CHAPTER XIV. NEW YORK.
In all such matters, however, New York is pre-eminently great. All through the States suffering humanity receives so much attention that humanity can hardly be said to suffer. The daily recurring boast of "our glorious institootions, sir," always provokes the ridicule of an Englishman. The words have become ridiculous, and it would, I think, be well for the nation if the term "Institution" could be excluded from its vocabulary. But, in truth, they are glorious. The country in this respect boasts, but it has done that which justifies a boast. The arrangements for supplying New York with water are magnificent. The drainage of the new part of the city is excellent. The hospitals are almost alluring. The lunatic asylum which I saw was perfect - though I did not feel obliged to the resident physician for introducing me to all the worst patients as countrymen of my own. "An English lady, Mr. Trollope. I'll introduce you. Quite a hopeless case. Two old women. They've been here fifty years. They're English. Another gentleman from England, Mr. Trollope. A very interesting case! Confirmed inebriety."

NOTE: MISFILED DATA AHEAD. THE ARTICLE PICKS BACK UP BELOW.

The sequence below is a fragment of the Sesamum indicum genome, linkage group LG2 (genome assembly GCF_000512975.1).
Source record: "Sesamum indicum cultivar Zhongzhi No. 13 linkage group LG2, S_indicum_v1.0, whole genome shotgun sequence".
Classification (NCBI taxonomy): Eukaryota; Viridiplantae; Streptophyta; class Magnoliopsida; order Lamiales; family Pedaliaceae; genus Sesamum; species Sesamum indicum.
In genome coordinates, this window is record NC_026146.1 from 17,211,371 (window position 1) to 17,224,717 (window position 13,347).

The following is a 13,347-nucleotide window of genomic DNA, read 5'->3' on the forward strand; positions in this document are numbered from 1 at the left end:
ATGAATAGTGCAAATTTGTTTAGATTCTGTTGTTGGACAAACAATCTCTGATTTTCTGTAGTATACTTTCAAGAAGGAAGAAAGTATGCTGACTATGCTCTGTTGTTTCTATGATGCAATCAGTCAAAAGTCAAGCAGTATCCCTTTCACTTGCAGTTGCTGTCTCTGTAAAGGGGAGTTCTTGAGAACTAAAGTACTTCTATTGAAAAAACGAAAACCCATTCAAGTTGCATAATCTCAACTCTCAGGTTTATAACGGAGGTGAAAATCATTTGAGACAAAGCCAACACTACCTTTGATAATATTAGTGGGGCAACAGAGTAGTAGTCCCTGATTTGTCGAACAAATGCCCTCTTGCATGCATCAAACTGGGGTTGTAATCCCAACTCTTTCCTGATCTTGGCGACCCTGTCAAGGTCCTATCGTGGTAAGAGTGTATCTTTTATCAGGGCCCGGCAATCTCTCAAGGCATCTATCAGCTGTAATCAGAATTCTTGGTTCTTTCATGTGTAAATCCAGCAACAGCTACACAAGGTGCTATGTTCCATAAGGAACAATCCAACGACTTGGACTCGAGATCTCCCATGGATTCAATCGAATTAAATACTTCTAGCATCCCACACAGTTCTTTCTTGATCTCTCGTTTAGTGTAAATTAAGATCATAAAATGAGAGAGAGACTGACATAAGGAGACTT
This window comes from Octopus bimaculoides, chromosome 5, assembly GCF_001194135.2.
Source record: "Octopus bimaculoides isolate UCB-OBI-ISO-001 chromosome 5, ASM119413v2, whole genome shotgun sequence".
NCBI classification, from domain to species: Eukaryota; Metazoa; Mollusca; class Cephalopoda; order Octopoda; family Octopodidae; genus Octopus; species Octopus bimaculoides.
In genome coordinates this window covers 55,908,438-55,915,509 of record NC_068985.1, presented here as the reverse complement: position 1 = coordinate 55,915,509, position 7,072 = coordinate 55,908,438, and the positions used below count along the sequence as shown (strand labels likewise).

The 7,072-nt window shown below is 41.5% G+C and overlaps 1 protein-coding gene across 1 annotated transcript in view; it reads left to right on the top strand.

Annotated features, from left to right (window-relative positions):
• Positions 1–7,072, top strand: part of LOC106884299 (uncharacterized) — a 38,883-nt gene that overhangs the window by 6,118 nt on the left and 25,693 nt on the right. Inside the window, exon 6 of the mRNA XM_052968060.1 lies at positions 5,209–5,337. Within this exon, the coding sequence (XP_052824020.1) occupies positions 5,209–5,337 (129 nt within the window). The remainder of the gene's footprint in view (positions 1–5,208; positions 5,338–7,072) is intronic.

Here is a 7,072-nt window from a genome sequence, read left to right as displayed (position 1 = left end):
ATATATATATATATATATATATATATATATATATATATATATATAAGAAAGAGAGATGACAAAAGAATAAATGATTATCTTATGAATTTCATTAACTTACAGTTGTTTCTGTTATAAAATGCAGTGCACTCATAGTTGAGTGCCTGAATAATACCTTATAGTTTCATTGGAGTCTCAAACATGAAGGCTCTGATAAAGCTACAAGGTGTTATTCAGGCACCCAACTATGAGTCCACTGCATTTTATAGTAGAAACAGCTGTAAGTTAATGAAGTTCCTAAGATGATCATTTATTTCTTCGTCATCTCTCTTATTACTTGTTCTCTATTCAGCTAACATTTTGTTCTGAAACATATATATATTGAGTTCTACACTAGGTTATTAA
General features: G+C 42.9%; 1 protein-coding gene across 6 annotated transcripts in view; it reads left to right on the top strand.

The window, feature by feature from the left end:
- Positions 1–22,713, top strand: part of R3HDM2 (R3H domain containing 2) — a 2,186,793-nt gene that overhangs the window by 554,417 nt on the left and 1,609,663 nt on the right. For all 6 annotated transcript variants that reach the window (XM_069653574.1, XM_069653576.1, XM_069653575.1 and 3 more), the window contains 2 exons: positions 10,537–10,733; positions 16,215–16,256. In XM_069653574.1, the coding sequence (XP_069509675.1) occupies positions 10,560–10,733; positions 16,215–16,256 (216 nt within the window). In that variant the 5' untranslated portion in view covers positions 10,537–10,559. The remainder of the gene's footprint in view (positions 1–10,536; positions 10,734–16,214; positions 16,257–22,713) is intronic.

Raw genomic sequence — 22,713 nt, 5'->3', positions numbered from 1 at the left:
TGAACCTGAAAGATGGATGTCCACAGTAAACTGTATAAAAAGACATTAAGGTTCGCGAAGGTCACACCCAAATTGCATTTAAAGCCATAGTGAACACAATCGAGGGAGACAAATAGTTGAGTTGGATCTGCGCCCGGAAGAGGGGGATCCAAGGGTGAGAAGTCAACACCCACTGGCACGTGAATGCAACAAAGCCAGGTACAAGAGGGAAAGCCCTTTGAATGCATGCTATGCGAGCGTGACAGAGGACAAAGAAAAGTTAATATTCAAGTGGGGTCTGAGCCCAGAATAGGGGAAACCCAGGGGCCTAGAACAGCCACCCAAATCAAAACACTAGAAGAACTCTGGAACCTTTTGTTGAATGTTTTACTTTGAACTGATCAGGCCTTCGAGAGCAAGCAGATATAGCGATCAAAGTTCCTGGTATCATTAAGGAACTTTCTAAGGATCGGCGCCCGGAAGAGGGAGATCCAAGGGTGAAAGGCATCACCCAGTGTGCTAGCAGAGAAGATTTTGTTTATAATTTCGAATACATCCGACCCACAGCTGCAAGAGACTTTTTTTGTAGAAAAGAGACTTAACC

And as to the schools, it is almost impossible to mention them with too high a praise. I am speaking here specially of New York, though I might say the same of Boston, or of all New England. I do not know any contrast that would be more surprising to an Englishman, up to that moment ignorant of the matter, than that which he would find by visiting first of all a free school in London, and then a free school in New York. If he would also learn the number of children that are educated gratuitously in each of the two cities, and also the number in each which altogether lack education, he would, if susceptible of statistics, be surprised also at that. But seeing and hearing are always more effective than mere figures. The female pupil at a free school in London is, as a rule, either a ragged pauper or a charity girl, if not degraded, at least stigmatized by the badges and dress of the charity. We Englishmen know well the type of each, and have a fairly correct idea of the amount of education which is imparted to them. We see the result afterward when the same girls become our servants, and the wives of our grooms and porters. The female pupil at a free school in New York is neither a pauper nor a charity girl. She is dressed with the utmost decency. She is perfectly cleanly. In speaking to her, you cannot in any degree guess whether her father has a dollar a day, or three thousand dollars a year. Nor will you be enabled to guess by the manner in which her associates treat her. As regards her own manner to you, it is always the same as though her father were in all respects your equal. As to the amount of her knowledge, I fairly confess that it is terrific. When in the first room which I visited, a slight, slim creature was had up before me to explain to me the properties of the hypothenuse, I fairly confess that, as regards education, I backed down, and that I resolved to confine my criticisms to manner, dress, and general behavior. In the next room I was more at my ease, finding that ancient Roman history was on the tapis. "Why did the Romans run away with the Sabine women asked the mistress, herself a young woman of about three and twenty. "Because they were pretty," simpered out a little girl with a cherry mouth. The answer did not give complete satisfaction, and then followed a somewhat abstruse explanation on the subject of population. It was all done with good faith and a serious intent, and showed what it was intended to show - that the girls there educated had in truth reached the consideration of important subjects, and that they were leagues beyond that terrible repetition of A B C, to which, I fear, that most of our free metropolitan schools are still necessarily confined. You and I, reader, were we called on to superintend the education of girls of sixteen, might not select, as favorite points either the hypothenuse or the ancient methods of populating young colonies. There may be, and to us on the European side of the Atlantic there will be, a certain amount of absurdity in the Transatlantic idea that all knowledge is knowledge, and that it should be imparted if it be not knowledge of evil. But as to the general result, no fair-minded man or woman can have a doubt. That the lads and girls in these schools are excellently educated, comes home as a fact to the mind of any one who will look into the subject. That girl could not have got as fair at the hypothenuse without a competent and abiding knowledge of much that is very far beyond the outside limits of what such girls know with us. It was at least manifest in the other examination that the girls knew as well as I did who were the Romans, and who were the Sabine women. That all this is of use, was shown in the very gestures and bearings of the girl. Emollit mores, as Colonel Newcombe used to say. That young woman whom I had watched while she cooked her husband's dinner upon the banks of the Mississippi had doubtless learned all about the Sabine women, and I feel assured that she cooked her husband's dinner all the better for that knowledge - and faced the hardships of the world with a better front than she would have done had she been ignorant on the subject.